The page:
From the Dover Express and East Kent News, Friday 22 February, 1895. Price 1d.


Permission was granted to the landlady of the "Lion," Wingham, to keep open after eleven on the occasion of the annual Volunteer Smoking Concert.


From the Dover Express and East Kent News, Friday 8 November, 1907.


J. W. Clarke of the "Red Lion," Wingham, was granted an occasional licence to sell at Waterlock Farm, Stourmouth, from 10 a.m. to 5.30 p.m. on November 8th, on the occasion of a farm sale.


From the Dover Express and East Kent News, Friday, 19 January, 1912.


An application was made by J. W. Clark, of the "Red Lion," Wingham, for permission to sell at a farm sale at Great Mongeham on January24th. Mr. Edward Chitty objected, as there were several public houses adjoining. It was pointed out that the proposal was to supply a lunch in arrangement with the auctioneers, and the application was granted.


From the Dover Express and East Kent News, Friday, 17 January, 1913. Price 1d.


Extensions of one hour were granted to Mr. Clark, of the “Red Lion,” Wingham, on Friday, January 31st; and to Mr. Cullen, of the “Charity,” Woodnesborough, on the 21st inst., on the occasion of Conservative Association smoking concerts.


From the Dover Express and East Kent News, Friday, 7 November, 1913. Price 1d.


The licence of the "Red Lion," Wingham was granted an extension from 10 to 11 p.m. on November 14th, for the annual smoking concert of the Conservative Association.


From the Dover Express and East Kent News, Friday, 9 May, 1914. Price 1d.


The licensee of the "Red Lion," Wingham, was granted an occasional licence to sell refreshments at a stock sale at Reed Farm, Kingston, from 11 a.m. to 5 p.m., on May 14th.


From the Dover Express and East Kent News, Friday, 18 December, 1914. Price 1d.


An application was granted to the licensee of the "Red Lion," Wingham, for one hour's extension for a dinner of the special constables of the Wingham division.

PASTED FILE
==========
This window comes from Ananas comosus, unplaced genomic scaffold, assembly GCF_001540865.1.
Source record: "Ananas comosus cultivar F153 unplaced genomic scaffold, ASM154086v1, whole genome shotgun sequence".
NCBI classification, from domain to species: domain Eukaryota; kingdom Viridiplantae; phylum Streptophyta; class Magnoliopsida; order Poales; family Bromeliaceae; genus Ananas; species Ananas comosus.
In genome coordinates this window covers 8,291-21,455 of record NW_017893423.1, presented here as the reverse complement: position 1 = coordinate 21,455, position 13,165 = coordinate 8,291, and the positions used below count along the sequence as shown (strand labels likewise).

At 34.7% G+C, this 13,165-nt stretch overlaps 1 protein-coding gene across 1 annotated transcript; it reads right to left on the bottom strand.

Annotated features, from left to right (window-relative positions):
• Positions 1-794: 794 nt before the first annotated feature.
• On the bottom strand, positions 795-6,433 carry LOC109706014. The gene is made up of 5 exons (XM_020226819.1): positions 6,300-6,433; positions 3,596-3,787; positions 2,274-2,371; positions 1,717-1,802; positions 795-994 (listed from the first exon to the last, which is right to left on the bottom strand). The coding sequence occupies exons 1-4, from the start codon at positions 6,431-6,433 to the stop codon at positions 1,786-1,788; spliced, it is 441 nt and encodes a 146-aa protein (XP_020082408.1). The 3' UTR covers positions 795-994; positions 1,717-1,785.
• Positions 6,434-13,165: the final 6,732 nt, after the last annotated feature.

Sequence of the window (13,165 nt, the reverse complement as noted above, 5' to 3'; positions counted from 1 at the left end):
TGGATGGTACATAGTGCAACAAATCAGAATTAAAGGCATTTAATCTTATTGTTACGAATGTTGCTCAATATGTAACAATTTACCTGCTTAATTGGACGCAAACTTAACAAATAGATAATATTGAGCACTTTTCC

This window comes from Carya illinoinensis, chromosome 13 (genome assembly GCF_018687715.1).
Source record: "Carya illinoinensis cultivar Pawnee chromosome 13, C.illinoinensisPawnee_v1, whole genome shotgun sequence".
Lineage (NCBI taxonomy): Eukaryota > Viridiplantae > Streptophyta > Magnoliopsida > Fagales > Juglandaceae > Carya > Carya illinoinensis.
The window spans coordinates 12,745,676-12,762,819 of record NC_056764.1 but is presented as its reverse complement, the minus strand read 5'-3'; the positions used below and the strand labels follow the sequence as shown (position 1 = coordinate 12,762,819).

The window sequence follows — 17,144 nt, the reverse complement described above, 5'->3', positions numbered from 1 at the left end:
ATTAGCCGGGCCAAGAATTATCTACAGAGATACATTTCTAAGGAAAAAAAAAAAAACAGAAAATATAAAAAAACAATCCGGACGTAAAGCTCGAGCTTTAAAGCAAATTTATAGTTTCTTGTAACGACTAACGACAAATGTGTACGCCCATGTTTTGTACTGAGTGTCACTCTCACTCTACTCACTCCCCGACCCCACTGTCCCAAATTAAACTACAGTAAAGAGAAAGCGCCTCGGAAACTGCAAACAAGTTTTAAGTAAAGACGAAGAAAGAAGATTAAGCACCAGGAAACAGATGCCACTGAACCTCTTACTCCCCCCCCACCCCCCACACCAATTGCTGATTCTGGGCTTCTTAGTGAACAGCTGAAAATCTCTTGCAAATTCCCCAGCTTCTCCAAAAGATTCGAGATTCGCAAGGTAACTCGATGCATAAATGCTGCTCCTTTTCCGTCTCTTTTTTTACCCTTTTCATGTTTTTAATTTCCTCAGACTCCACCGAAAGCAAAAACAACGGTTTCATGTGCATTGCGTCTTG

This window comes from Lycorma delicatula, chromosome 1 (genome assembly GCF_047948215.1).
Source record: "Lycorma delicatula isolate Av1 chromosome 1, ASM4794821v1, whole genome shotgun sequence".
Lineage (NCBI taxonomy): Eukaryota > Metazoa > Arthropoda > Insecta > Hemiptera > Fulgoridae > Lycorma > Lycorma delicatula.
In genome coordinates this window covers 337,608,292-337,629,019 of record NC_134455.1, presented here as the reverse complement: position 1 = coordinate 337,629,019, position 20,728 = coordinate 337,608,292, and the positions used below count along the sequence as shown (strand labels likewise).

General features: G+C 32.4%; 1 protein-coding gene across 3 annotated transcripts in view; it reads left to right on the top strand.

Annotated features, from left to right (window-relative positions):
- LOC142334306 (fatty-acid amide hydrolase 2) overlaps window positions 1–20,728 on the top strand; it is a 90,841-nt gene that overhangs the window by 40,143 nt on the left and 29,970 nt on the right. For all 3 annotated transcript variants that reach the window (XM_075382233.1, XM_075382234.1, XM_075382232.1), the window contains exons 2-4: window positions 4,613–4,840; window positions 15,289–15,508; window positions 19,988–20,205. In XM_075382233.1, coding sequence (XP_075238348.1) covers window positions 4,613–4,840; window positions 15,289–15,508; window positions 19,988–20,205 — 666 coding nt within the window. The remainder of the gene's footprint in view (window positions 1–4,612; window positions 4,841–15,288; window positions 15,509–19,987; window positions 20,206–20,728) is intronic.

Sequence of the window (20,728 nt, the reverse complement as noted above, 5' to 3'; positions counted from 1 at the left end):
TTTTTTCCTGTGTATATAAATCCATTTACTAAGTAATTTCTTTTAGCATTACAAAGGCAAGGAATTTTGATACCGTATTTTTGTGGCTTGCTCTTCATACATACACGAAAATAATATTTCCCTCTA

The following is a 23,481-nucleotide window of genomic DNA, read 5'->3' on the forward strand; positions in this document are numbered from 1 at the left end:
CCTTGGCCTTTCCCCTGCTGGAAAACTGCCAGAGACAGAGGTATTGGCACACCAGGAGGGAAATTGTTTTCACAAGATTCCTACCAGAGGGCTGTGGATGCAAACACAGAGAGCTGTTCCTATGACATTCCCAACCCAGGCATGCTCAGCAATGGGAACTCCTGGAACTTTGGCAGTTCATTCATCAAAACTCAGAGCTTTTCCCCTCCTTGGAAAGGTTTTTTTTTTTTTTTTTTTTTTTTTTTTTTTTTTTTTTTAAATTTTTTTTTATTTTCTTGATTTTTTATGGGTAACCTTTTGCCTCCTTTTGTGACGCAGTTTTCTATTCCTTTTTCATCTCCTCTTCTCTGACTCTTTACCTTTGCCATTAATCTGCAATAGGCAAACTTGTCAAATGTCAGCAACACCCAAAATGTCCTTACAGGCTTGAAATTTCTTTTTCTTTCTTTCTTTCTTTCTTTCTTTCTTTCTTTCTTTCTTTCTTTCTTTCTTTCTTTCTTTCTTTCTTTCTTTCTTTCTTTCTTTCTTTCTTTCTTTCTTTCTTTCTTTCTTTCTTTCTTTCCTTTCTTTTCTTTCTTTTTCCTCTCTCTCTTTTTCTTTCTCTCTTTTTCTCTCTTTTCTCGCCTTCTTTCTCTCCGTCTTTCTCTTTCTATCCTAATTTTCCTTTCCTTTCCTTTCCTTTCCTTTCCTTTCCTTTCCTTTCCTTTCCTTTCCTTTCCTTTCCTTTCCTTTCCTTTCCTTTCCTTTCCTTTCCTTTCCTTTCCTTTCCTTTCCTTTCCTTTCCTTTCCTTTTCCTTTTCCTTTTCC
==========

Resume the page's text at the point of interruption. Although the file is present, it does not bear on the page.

From the Dover Express and East Kent News, Friday, 2 November, 1923. Price 1d.


An occasional licence was granted to Mr. Burton, of the "Red Lion," Wingham, at the sale by auction of the Wingham Colliery plant on November 20th.


From the Dover Express and East Kent News, Friday, 16 May, 1924. Price 1d.


Plans of alterations to the "Lion," Wingham, were approved. The licensee could not be present as he is seriously ill suffering from blood poisoning.


From the Dover Express and East Kent News, Friday 3 October, 1924. Price 1d.


The "Red Lion," Wingham, was granted an occasional licence for a ploughing match at Wingham on November 6th.


From the Dover Express and East Kent News, Friday, 18 August, 1933. Price 1d.


The licence of the "Red Lion," Wingham, was granted an extension until 10.30 p.m. on December 30th, the occasion of the Fire Brigade Dinner.


From the Dover Express and East Kent News, Friday 11 October, 1935. Price 1d.


The licensee of the "Red Lion," Wingham was granted an extension from 10 to 11 p.m. on November 13th for a British Legion dinner and concert.


From the Dover Express and East Kent News, Friday, 7 August, 1936.


An extension was granted at the "Red Lion," Wingham, from 3 p.m. to 5 p.m. on August 8th, for a wedding reception.


From the Dover Express and East Kent News, Friday, 15 January, 1937.

An extension was granted at the "Red Lion," Wingham, to 11 p.m. on January 20th for the annual dinner and concert of the Deal and District Coursing Club.


From the Dover Express and East Kent News, Friday, 12 Mach, 1937.

The licensee of the "Red Lion," Wingham, was granted an extension on March 18th for an East Kent Cricketers' dinner.


From the Dover Express and East Kent News. 7 January 1938. Price 1d.

An extension was granted to the "Red Lion," Wingham till 10.30 p.m. on 12th January, for a dinner and concert organised by Tapley's Motor Coy.


From the Dover Express and East Kent News. 13 January 1939.

The license of the "Red Lion," Wingham, was granted an extension until 11 p.m., on January 20th, for a social dance organised by the St. John Ambulance  A.R.P.


From the Dover Express and East Kent News, 29 September 1939.

The "Red Lion," Wingham, was granted an occasional license for stock sales at Wingham Court, on 4th October.


Dover Express 6th August 1948.